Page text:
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ISSUE 20.10.1 • 2023-03-09
MS-DEFCON 2: March Madness begins


By Susan Bradley

Ready for Windows 11 dribbles?

In addition to waiting for side effects of security patches to manifest themselves, sometimes you need to wait to see the impact of changes from the prior month’s preview updates. This month more than ever, you should to delay or defer to see the impact of the March changes for Windows 11 22H2.

Accordingly, I am raising the MS-DEFCON level to 2.

This month’s security patches for Windows 11 22H2 are the first of many incremental changes that I’ve been referring to as “dribbles.” In next week’s Patch Watch, I’ll go into more detail, but for now my recommendation is to confirm that you’ve configured Windows Update to defer.

Remember: In the preview update of KB5022913, Microsoft noted quite a few little changes that it will roll out before the annual feature release date.

If you are a Windows patcher who uses only Windows update or Microsoft update for your patching — meaning you don’t use a tool such as Windows Server Update Services (WSUS), Intune, or any other patch-management system — you’ll see these updates sooner versus later. If you don’t want to see these dribbled changes, stand by: I’m still in the testing process to determine whether I can hold them back on Windows 11 22H2 Home versions. I do know they can be controlled in Professional versions. I’ll be reporting on that as soon as I can.

Look for a registry-key download in next Monday’s Patch Watch for use on Home computers that are not running the Professional version. I’m still not confident it will work, so be sure to defer updates until we know more.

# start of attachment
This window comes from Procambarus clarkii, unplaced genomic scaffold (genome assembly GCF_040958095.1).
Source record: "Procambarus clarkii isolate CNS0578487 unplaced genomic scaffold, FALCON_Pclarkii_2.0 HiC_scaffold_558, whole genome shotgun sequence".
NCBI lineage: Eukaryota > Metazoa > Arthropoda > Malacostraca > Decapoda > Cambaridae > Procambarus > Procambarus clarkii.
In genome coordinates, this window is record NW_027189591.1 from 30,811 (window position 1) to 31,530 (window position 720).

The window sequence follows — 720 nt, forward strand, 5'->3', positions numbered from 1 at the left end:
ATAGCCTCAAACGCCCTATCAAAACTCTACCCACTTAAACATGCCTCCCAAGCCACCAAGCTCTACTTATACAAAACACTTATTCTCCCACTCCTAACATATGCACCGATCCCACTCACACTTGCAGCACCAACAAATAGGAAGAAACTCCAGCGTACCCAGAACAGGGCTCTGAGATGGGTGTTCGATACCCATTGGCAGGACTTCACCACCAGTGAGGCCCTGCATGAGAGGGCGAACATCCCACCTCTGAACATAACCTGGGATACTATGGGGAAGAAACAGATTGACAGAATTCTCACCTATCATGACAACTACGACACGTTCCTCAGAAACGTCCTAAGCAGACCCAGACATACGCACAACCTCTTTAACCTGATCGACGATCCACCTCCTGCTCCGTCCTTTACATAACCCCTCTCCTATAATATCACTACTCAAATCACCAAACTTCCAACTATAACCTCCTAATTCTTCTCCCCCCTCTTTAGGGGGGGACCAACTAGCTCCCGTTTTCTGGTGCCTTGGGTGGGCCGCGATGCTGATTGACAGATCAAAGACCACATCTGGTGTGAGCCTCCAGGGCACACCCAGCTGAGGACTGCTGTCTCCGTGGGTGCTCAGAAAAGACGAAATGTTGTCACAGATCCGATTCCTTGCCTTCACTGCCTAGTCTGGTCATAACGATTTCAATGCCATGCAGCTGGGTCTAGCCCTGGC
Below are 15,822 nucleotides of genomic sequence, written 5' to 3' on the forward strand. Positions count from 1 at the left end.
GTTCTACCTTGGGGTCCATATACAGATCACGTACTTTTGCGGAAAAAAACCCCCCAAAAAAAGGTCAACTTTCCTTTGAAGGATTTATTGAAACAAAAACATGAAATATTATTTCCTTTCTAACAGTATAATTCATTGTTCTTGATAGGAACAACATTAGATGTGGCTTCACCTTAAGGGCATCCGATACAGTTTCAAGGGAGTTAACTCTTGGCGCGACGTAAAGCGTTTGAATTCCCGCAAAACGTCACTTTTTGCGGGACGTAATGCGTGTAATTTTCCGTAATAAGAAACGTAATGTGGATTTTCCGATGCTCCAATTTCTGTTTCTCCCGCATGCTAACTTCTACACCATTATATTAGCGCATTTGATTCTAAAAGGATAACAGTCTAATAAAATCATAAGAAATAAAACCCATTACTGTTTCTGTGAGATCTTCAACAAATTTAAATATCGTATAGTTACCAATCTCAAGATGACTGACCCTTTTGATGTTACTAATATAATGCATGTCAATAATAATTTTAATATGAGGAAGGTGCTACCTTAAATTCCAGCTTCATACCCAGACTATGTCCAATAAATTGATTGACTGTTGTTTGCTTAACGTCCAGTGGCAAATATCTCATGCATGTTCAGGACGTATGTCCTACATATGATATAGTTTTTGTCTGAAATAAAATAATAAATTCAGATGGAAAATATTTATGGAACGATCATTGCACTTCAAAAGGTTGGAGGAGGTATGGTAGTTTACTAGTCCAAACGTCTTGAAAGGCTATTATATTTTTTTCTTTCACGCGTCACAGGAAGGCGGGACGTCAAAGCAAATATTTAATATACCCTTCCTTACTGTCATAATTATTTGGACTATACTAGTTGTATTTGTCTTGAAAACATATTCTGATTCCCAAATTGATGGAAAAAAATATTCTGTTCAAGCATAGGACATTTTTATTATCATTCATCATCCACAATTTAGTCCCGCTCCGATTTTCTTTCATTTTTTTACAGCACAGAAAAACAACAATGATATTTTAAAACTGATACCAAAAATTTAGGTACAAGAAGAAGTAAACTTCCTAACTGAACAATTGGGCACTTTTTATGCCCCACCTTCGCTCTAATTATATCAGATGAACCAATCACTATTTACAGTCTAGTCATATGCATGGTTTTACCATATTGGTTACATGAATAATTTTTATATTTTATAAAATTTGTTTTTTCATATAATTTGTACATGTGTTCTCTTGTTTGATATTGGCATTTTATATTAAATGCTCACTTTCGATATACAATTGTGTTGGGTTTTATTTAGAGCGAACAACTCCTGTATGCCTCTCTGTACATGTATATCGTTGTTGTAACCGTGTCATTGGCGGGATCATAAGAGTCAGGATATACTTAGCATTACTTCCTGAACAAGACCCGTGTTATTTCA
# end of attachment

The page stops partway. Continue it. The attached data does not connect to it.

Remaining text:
Remember: With Windows 11 22H2, you can defer for up to five weeks. In Windows Update settings, just click on the arrow key to pull the number of weeks down and choose more (Figure 1).

Windows 11 Settings deferral pulldown
Figure 1. Use the pulldown in Windows 11’s Settings to choose a longer deferral period.

The good news: The update finally fixes the issue where copying from a network to a local drive may be slower than you expect. This has been a long-standing bug that took a while to get fixed. I also got a chuckle when Microsoft’s notice said, “This update improves the reliability of Windows after you install an update.” Really? Shouldn’t that be the case for all updates?

Consumer and home users

I’m still on the fence about recommending Windows 11 22H2 to home and consumer users. I have 22H2 on computers at the office and am not seeing any issues. But these computers are “managed” — not serviced by Microsoft update — so I filter the updates, installing only those that are well behaved.

I also tend to avoid third-party customization tools that don’t get regular updates. For example, this dribble update includes a warning that, starting with this preview release and continuing with the March security update,

Windows devices with some third-party UI customization apps might not start up. These third-party apps might cause errors with explorer.exe that might repeat multiple times in a loop. The known affected third-party UI customization apps are ExplorerPatcher and StartAllBack. These types of apps often use unsupported methods to achieve their customization and as a result can have unintended results on your Windows device.

In other words, Microsoft is recommending that you update the application to ensure it’s up to date.

I’m assuming I’ll give the go-ahead for the March updates at the end of the month. In the meantime, be sure to review your major applications to see if they have any updates; check back in a few weeks to see if I’ve learned anything new.

Business users

For those businesses rolling out Windows 11 22H2, I’ve not found any deal-breaking issues with my deployments. Mind you, they are limited and are confined behind patching tools to ensure that the “dribbles” don’t impact my workstations. If you do not have WSUS or Intune controlling those computers, you may want to proactively push out group policy or registry blocks to ensure that you don’t dribble all over your thousands of desktops.

Do the block now, thank me later.



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Susan Bradley is the publisher of the AskWoody newsletters.

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